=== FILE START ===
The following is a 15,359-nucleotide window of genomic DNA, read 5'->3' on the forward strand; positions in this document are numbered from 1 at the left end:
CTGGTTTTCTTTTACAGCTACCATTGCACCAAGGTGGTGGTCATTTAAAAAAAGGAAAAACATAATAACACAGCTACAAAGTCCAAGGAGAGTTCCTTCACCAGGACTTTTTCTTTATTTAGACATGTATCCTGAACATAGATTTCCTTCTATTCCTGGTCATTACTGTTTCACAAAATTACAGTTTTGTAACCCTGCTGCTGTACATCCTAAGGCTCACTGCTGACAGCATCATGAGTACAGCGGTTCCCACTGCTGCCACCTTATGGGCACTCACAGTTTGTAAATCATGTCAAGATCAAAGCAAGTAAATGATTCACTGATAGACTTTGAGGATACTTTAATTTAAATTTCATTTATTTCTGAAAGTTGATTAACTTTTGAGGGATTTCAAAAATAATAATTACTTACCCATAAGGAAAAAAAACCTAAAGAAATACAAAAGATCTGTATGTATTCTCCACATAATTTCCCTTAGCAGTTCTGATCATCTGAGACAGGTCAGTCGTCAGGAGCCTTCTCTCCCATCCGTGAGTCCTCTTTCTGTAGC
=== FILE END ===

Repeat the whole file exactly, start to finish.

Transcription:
The following is a 15,359-nucleotide window of genomic DNA, read 5'->3' on the forward strand; positions in this document are numbered from 1 at the left end:
CTGGTTTTCTTTTACAGCTACCATTGCACCAAGGTGGTGGTCATTTAAAAAAAGGAAAAACATAATAACACAGCTACAAAGTCCAAGGAGAGTTCCTTCACCAGGACTTTTTCTTTATTTAGACATGTATCCTGAACATAGATTTCCTTCTATTCCTGGTCATTACTGTTTCACAAAATTACAGTTTTGTAACCCTGCTGCTGTACATCCTAAGGCTCACTGCTGACAGCATCATGAGTACAGCGGTTCCCACTGCTGCCACCTTATGGGCACTCACAGTTTGTAAATCATGTCAAGATCAAAGCAAGTAAATGATTCACTGATAGACTTTGAGGATACTTTAATTTAAATTTCATTTATTTCTGAAAGTTGATTAACTTTTGAGGGATTTCAAAAATAATAATTACTTACCCATAAGGAAAAAAAACCTAAAGAAATACAAAAGATCTGTATGTATTCTCCACATAATTTCCCTTAGCAGTTCTGATCATCTGAGACAGGTCAGTCGTCAGGAGCCTTCTCTCCCATCCGTGAGTCCTCTTTCTGTAGC